If you have never seen how radical directing can murder every word of an author then you must have missed the new version of Alfred Jarry’s play Ubu Roi by Simon Stephens at West Hampstead Theatre .Every scene of  “The Trial of Ubu” screams Katie Mitchell’s name as Mitchell has stamped them wildly and violently.

Audiences get their first surprise when they watch a puppet show in a metre square window of newly made shiny big wooden stage that outlines the story with a dark humour. It is the story of a dictator King Ubu who oppresses, tortures, kills hundreds and thousands of people to satisfy his greed for money and power like all the dictators in the world’s history. Simon Stephen’s creativity with words during the puppet show gets overshadowed when little puppets have wild sex, betray and greed for more money and power. Audiences don’t even hear Stephen’s  new word “Nobster” as  they laugh during those lines. However  that tells more about them not Stephens.

Interpreters Kate Duchene, Nikki Amuka-Bird in rehersal of The Trial of Ubu.

Following Katie Mitchell’s witty idea of puppet show ,that was done to shorten  436 days trial in the courtroom; only the middle part of the stage opens and two interpreters appear to be waiting anxiously on their highly equipped desk. It is January 2010, The International Criminal Tribunal , sitting in the Hague, day 436.We hear King Ubu’s all kinds of “ CRIMES AGAINST HUMANITY” and absurdity of International Justice System that struggles for 436 days to arrest such a grotesque amoral megalomaniac dictator. We only hear what has been said in the court as two interpreters, Kate Duchene and Nikki Amuka-Bird, interpret tirelessly and breathlessly.

In the end of the 436th day of the trial King Ubu asks Judge: “Is the building this big to keep me inside or is it this big to show everybody how hard you are trying to keep me inside? Is the architecture for me or is it for all the people gathering outside the front gates? Or watching on the television?”

When Judge says architecture is only functional Ubu asks again:

“Do you know what is going on in my head as I stand hear listening to you talking about honour and about law and about justice and about things that I have done? Spion Kop 1900.Guedecort 1916.Constantinapole 1915. St Petersburg 1905.Munich 1923.Gijon 1936.Berlin 1938.Warsaw 1943.Tarawa 1943.Davao 1941.Belsen 1943.Nagasaki 1945.Dresten 1945.Algiers 1957.Saigon 1968.My Lai 1968.Biafra 1969.Phnom Penh 1975.Sharpeville 1960.Tehran 1988.Santiago 1990.Beirut 1983.Kabul 1980.Sarajevo 1992.Nyarubuye 1994.Grozny 2000.Port au Prince 2004.Omagh 1998.Manhattan Island 2001.Baghdad 2003.Gaza 2009.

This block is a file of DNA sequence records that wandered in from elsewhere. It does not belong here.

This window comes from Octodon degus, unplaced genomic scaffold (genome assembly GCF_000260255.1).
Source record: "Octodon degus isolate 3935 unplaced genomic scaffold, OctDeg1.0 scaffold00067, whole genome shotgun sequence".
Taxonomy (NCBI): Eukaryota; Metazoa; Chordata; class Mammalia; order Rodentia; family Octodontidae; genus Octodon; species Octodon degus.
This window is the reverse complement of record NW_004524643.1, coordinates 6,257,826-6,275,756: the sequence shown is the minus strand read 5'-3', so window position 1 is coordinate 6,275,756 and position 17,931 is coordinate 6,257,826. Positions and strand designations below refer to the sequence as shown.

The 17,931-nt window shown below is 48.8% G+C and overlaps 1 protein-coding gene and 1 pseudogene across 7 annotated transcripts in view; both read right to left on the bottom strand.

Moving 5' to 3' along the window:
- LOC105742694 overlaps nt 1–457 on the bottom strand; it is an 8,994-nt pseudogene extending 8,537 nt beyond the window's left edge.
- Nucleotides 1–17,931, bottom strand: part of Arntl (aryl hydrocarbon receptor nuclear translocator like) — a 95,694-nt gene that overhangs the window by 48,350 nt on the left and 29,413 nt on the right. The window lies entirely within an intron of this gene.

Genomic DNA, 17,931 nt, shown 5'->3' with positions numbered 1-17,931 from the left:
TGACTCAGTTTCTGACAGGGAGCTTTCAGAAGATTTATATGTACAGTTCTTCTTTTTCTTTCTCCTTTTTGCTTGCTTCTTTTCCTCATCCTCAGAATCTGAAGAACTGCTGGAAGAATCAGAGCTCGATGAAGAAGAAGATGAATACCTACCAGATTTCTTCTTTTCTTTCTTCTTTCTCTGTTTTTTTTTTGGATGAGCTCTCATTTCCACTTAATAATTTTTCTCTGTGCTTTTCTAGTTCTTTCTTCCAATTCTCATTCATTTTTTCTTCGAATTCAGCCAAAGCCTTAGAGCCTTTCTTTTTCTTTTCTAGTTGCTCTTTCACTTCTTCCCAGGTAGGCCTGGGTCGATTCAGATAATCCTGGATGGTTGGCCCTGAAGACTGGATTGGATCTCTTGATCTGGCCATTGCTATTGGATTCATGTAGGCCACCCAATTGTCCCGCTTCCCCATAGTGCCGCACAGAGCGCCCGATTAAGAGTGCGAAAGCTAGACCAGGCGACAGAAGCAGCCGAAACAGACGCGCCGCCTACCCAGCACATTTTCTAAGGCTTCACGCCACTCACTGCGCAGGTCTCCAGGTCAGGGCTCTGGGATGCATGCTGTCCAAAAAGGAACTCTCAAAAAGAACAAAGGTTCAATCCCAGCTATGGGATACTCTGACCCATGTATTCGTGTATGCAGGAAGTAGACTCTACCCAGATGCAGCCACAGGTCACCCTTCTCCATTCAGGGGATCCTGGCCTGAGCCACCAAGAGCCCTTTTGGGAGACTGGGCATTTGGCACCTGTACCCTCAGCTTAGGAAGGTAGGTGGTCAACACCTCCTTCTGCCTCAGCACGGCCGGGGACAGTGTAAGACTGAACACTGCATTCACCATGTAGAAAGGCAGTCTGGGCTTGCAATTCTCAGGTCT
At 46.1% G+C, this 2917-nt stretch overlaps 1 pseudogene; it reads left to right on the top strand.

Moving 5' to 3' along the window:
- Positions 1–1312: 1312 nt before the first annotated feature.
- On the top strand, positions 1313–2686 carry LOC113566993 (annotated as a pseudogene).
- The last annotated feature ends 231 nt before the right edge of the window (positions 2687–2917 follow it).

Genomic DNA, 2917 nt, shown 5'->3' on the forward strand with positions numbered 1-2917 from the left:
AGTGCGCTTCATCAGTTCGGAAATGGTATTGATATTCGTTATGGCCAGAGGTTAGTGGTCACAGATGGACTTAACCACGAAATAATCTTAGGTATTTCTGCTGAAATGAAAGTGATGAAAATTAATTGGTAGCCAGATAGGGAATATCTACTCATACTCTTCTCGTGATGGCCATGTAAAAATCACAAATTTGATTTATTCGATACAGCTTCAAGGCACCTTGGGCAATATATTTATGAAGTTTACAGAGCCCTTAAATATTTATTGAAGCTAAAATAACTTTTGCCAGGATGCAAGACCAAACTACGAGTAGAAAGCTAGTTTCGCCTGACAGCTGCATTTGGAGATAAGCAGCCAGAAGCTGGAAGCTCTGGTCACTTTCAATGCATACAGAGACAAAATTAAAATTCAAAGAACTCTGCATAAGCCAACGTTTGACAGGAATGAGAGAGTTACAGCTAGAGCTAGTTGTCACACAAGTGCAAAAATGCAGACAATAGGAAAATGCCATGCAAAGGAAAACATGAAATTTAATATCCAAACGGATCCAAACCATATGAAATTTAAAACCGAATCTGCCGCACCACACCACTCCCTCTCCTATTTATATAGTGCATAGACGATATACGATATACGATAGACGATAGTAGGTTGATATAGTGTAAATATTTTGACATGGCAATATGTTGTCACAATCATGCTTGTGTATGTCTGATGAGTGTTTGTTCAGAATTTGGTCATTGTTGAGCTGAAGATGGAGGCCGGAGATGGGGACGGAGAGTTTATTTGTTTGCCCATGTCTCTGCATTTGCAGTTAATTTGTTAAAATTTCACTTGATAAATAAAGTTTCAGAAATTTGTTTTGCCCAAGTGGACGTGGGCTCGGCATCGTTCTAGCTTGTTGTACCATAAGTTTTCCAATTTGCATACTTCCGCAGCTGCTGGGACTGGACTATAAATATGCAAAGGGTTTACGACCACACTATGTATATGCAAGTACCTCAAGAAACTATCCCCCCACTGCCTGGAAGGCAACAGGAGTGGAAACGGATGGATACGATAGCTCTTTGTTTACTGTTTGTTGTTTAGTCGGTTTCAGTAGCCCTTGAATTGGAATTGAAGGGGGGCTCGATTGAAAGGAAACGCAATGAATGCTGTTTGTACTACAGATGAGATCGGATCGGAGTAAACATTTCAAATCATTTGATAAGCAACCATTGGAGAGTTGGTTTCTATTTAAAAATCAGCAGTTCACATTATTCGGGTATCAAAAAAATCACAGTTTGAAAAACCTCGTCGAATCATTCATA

Prosecuter(George Taylor),Jailor(Rob Ostlere),in rehersal of The Trial of Ubu.

After hearing these golden lines of Stephens that are almost lost in the fastest speech of the interpreters , we get disoriented once more when two other parts of the stage open and King Ubu eventually appears masturbating  in his cell while counsel for the defence and prosecuter smoke outside and think what they do is a moral masturbation.

The play ends without the beautiful transfer of characters’ intense emotions to the auidences as Mitchell has sadly turned them all into robotic creatures in her highly technical play.

Stephens’ satirical play The Trial of Ubu  was first staged  with Ubu Roi at the Schauspielhaus Essen in a co-production with the Toneelgroep Amsterdam on 16 April 2010 and it was transferred Toneelgroep Amsterdam on 1 May 2010. The play will be at West Hampstead until 14 February.

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Comments
  1. Amy says:

    The puppet show was in the original text- Stephens’s choice, not Mitchell’s, Just to let you know! I agree with a lot of what you’ve said here and think you’ve highlighted a very important extract of Stephens’s text. Your review doesn’t seem to have a conclusion though!

  2. poldergeist says:

    I am going to see this next week – I look forward to it. Yes, I am confused as I felt you were starting out on the offensive against Katie Mitchell’s style, but then it seems to run into praise for the play. I wonder if you could summarise what it was you disliked about Katie Mitchell’s approach, if you have time? I am asking because I am using some elements of her approach to multi-media performance to inform an adaptation project I am working on. Feedback is welcome, I am trying to work out what it is about her style that turns some audiences away. I have my own thoughts on this, but curious to see what you think!

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